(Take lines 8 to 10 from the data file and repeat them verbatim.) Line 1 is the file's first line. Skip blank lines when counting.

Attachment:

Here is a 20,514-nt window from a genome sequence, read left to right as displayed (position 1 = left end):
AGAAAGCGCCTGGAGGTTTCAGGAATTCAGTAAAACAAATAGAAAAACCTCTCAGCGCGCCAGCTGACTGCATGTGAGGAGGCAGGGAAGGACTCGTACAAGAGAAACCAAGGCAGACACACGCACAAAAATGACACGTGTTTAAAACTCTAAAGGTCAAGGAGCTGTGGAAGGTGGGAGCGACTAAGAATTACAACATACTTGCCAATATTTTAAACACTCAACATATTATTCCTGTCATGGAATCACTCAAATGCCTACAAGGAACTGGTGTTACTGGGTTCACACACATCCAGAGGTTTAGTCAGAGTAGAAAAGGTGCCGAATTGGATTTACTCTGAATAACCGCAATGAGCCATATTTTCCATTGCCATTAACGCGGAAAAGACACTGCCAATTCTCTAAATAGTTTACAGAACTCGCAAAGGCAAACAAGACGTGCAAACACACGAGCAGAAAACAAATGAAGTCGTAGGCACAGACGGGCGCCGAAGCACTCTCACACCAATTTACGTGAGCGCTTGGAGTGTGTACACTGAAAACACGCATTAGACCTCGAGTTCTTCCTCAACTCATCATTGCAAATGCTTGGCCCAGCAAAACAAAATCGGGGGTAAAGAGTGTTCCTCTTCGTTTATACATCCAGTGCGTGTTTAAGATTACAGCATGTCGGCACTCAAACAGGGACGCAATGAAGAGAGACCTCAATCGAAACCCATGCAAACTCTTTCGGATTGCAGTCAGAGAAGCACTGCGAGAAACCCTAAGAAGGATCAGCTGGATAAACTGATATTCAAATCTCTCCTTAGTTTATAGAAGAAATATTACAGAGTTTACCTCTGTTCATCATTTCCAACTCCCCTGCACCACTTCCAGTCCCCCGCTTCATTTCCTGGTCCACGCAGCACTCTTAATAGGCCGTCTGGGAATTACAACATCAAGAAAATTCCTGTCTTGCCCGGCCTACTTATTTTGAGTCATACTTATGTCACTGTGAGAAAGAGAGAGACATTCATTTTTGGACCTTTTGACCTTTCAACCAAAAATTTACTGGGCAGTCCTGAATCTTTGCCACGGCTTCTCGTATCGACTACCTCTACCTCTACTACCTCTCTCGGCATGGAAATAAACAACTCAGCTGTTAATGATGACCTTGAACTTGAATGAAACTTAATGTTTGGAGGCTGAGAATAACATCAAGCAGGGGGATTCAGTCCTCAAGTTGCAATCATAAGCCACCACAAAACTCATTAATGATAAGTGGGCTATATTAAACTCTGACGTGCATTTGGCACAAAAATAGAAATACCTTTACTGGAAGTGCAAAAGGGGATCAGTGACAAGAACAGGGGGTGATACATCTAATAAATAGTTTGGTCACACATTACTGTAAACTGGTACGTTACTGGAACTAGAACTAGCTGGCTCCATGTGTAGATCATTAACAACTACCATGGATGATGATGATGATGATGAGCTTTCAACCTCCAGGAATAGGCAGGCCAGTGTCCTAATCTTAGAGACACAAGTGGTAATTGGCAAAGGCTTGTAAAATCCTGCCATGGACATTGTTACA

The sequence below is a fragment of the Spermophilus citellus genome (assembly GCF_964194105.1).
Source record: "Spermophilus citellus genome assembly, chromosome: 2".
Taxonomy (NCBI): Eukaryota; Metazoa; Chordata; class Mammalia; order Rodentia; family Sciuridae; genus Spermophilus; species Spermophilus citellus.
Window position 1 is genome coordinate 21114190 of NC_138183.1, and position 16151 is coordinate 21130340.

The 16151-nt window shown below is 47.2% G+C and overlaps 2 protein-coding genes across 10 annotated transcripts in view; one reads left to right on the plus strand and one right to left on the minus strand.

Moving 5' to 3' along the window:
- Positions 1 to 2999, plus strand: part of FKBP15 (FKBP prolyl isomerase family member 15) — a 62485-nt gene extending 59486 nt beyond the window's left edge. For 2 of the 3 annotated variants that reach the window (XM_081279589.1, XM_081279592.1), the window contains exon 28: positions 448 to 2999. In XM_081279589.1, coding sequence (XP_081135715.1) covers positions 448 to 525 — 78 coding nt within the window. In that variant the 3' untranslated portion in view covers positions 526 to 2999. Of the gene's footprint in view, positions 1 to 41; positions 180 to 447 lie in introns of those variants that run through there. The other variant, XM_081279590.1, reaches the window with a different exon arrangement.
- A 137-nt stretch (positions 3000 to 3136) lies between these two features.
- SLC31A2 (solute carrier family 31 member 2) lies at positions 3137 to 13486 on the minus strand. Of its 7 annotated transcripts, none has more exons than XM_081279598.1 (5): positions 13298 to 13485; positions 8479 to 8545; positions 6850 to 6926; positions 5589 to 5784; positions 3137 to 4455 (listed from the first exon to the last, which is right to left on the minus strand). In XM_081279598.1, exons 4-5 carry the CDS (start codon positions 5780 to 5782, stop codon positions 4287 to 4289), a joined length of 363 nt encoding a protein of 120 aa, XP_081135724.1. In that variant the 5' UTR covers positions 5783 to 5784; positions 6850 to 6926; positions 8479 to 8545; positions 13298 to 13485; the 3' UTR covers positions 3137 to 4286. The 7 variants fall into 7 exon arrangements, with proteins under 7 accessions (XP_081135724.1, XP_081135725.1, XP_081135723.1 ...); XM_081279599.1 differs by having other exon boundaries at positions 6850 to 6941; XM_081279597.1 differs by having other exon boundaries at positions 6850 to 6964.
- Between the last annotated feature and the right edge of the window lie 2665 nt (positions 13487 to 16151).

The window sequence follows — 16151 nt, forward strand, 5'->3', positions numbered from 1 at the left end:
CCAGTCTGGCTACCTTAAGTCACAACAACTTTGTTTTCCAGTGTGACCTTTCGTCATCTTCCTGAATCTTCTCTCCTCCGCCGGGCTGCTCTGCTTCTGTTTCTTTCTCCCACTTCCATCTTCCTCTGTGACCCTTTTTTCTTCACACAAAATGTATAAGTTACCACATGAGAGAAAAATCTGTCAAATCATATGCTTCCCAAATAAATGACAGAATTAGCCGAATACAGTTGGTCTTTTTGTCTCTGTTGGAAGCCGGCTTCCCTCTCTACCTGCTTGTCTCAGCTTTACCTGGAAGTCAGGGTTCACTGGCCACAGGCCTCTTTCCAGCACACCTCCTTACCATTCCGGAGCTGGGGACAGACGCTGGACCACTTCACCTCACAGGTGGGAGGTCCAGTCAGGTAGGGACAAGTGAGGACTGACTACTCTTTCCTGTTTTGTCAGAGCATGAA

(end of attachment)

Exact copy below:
Moving 5' to 3' along the window:
- Positions 1 to 2999, plus strand: part of FKBP15 (FKBP prolyl isomerase family member 15) — a 62485-nt gene extending 59486 nt beyond the window's left edge. For 2 of the 3 annotated variants that reach the window (XM_081279589.1, XM_081279592.1), the window contains exon 28: positions 448 to 2999. In XM_081279589.1, coding sequence (XP_081135715.1) covers positions 448 to 525 — 78 coding nt within the window. In that variant the 3' untranslated portion in view covers positions 526 to 2999. Of the gene's footprint in view, positions 1 to 41; positions 180 to 447 lie in introns of those variants that run through there. The other variant, XM_081279590.1, reaches the window with a different exon arrangement.
- A 137-nt stretch (positions 3000 to 3136) lies between these two features.